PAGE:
Very few blogs are established on only one type of content. List25 is a notable exception. Each post is a list with 25 items.
To meet the needs of your business and your audience, use a combination of different types of content. Here’s how you can incorporate co-creation into them.
1. Regular article
Co-creator content provides supporting commentary. The goal is to validate what you’ve claimed. A rule of thumb: Include one comment for each major point in the meat of your blog post.
- Function: Provides proof point in the meat of your article. It’s not just what you say.
- Who: Customers, employees, promoters
- Example: Andy Crestodina practices what he preaches. He goes further and spotlights his influencer co-creators. (BTW—Henneke is also worth reading!)
2. Roundup post
I call this “Crowd Pleaser Content” since its goal is to attract a broader audience. (BTW—Here are the 5 core content types your blog needs.)
To balance your workload and manage your promotion, create one roundup post per month.
It’s long, quality content. You ask many people the same question.
Done well, crowd pleaser content breaks the Internet—it attracts people who actually read it and then share it broadly. Time-on-site and visitors increase.
Done poorly, crowd pleaser content is buried on page 10 of Google. It’s never seen.
Creator beware! This type of post is deceptive. It looks quick and easy.
BUT it’s not.
You can’t blindly send lots of emails with your question and hope people will respond. You have to nurture your list and re-contact them. Then you must organize, edit and format the content before you add related original content.
Here’s what an influencer request destined for the trash looks like:
- Function: Attracts attention and broadens audience with associated names.
- Who: Tends to be promoters and influencers. Ideally you take a page from Aaron Orendorff. Build relationships before you ask for the influencer’s input. Even your readers and co-workers have feelings. (Check out how Orendorff did it.)
- Example: Orendorff’s 50 Best Social Media Tools From 50 Most Influential Marketers Online went viral as soon as it was published.
Incorporate other people’s voices while maintaining control of the content
2 Interview variations:
- Individual interview. Think one-on-one with many questions.
- Panel discussion. Asks everyone the same or different questions.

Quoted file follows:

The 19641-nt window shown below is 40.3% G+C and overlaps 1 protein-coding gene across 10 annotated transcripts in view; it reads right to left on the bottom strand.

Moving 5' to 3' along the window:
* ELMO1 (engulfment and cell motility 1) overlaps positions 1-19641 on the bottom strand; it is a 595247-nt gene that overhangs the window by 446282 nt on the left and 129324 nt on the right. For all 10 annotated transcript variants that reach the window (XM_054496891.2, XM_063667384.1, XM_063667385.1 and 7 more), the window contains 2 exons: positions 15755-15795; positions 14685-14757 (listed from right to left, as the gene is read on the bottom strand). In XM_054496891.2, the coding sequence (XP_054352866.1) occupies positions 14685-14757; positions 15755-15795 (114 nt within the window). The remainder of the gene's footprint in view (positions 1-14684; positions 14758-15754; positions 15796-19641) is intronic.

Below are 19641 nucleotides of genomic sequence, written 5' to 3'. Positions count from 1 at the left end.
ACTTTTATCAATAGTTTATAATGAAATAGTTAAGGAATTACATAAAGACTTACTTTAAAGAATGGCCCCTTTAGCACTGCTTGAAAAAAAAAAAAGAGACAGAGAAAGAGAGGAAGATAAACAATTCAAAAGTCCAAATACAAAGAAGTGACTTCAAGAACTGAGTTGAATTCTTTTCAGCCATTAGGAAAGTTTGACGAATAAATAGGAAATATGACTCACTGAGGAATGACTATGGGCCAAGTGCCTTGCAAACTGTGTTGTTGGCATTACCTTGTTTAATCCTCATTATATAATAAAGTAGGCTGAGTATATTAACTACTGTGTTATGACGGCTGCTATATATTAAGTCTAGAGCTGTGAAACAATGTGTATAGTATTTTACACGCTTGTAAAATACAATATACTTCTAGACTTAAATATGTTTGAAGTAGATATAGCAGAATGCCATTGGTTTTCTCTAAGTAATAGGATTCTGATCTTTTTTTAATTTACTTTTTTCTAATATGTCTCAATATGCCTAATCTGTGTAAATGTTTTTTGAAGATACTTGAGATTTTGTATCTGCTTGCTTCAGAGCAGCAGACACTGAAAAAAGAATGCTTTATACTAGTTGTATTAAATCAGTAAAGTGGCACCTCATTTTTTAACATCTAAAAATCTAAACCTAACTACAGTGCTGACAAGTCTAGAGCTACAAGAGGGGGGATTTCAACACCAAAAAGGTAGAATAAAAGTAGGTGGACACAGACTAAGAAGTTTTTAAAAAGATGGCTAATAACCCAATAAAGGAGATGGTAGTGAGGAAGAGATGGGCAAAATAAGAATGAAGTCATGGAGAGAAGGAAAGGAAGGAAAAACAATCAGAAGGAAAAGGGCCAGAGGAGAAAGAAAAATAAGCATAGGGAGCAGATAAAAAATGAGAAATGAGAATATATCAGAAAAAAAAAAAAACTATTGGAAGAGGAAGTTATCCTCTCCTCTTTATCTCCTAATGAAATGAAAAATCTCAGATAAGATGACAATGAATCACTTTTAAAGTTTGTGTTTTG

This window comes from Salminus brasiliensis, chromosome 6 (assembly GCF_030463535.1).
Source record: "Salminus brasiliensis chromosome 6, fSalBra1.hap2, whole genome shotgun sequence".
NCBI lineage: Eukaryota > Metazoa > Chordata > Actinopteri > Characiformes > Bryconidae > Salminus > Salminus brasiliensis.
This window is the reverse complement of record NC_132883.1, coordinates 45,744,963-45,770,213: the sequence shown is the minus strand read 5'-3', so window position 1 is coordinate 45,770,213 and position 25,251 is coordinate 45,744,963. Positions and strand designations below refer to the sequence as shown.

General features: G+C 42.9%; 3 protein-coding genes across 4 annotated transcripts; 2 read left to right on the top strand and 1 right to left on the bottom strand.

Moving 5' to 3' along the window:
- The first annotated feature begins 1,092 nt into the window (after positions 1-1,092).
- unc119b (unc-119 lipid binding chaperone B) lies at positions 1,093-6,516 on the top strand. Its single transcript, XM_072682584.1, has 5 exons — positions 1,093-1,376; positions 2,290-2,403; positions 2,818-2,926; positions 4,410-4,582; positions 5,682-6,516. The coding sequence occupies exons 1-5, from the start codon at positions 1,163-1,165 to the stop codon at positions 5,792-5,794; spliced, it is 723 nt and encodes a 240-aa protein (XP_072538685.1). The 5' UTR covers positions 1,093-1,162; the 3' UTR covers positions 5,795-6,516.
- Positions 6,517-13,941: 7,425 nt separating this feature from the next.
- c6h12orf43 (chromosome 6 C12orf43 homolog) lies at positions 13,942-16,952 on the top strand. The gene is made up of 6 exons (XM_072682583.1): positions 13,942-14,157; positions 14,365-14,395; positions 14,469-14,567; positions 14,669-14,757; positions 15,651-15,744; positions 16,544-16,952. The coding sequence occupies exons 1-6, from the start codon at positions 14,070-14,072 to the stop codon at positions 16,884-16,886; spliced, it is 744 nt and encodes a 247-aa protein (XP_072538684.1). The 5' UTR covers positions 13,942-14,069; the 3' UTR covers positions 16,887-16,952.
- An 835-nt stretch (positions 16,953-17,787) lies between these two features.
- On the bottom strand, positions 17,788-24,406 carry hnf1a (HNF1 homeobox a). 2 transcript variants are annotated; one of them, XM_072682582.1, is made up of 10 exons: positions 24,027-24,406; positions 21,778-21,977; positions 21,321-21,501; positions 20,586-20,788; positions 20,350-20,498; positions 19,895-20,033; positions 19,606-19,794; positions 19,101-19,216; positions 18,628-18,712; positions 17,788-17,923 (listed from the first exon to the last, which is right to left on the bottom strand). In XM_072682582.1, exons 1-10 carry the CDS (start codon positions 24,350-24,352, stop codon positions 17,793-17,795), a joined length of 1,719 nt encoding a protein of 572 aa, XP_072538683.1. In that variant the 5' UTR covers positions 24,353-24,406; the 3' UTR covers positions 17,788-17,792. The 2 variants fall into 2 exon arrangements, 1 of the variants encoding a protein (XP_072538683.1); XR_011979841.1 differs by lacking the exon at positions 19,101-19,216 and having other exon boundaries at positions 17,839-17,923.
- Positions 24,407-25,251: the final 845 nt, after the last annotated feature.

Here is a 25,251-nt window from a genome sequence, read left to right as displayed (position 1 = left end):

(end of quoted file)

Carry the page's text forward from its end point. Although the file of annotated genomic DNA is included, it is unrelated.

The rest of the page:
- Function: Taps into other people’s audiences. Reduces content creation work. Can be a regular column.
- Who: Can be anyone—customers, employees or influencers. Consider who is important to your readers. Spin Sucks used to interview its Twitter Followers.
- Example: Here on Actionable Marketing Guide, we host author interviews. This is a win-win. The authors promote their book and we get content. Influencer Content Co-creation With Marcus Sheridan
Take a lesson from Spin Sucks’s Gini Dietrich. She’s interviewed her Twitter Followers and Influencers.
The object is to spotlight other people. This content stretches how you think about co-created content.
This content is at the heart of what I call, Customer FAQ Content. It contains 5 key elements.
Prospects and buyers need these answers before you can enter their consideration set.
Alternatively, this content can show what others do well or poorly. This is a form of “How To” or Styling Content, a subset of Customer FAQ Content.
- Function: Answers your readers’ questions. It can teach readers how to use or style your products. Depending on your blog focus, it can function as a regular column. Marcus Sheridan filled his River Pools & Spa blog with only this content. In the process, he generated millions of dollars in sales!
- Who: Can be customers, employees or influencers.
- Example: Kate Davies has a knitting business and uses her blog to show readers what her designs look like. The amazing photography set in Scotland is eye-candy for her readers.
Customer FAQ – How to content
Use editorial selection of other people’s content and add your own commentary. This type of content shouldn’t be automated.
- Function: Taps into other people’s audiences and current trends. Requires less content creation. Can be a regular column.
- Who: Can be customers, employees or influencers.
- Example: Spin Sucks’s weekly Gin & Topic column is my favorite example of a regular content curation column. Gini Dietrich involves her fans in curating the videos and gives them a shout out. Dietrich picked videos to tap into the growing interest. It’s fun content to read over the weekend.
The Influencer Co-created Content Bottom Line
Avoid blogging FOMO.
Incorporate co-created influencer content into your blog’s editorial calendar.
Get other people to help you craft quality blog content on a consistent basis.
These content co-creators will give your blog credibility.
Done well, your co-creators will become partners in distribution. Additionally, you’ll build relationships, expanding your reach.
Influencer content co-creation will balance your workload. You’ll get help from others, especially co-workers. Position it as increasing their visibility.
But most importantly for your business, influencer co-created blog content will remove barriers-to-purchase for your potential buyers. It’ll provide the warmth and personal touch they seek from your brand and your firm.
Who will you ask to help you create your next blog post?
What type of co-created content will you add?
Just think—If you add one post for each of these 5 co-created types of blog posts, you’ll have a week’s worth of content.
How easy is that?
Don’t wait—Write down your 5 blog post ideas now!
Just do it!
BTW–Please join me for #Content Chat on Monday, January 23rd to learn more!
Free Blogging Guide —
In today’s content-driven world, writing matters more… not less. Ann Handley offers 10 tips for crafting a better blog post.
Based on Everybody Writes: Your Go-To Guide to Creating Ridiculously Good Content by Ann Handley.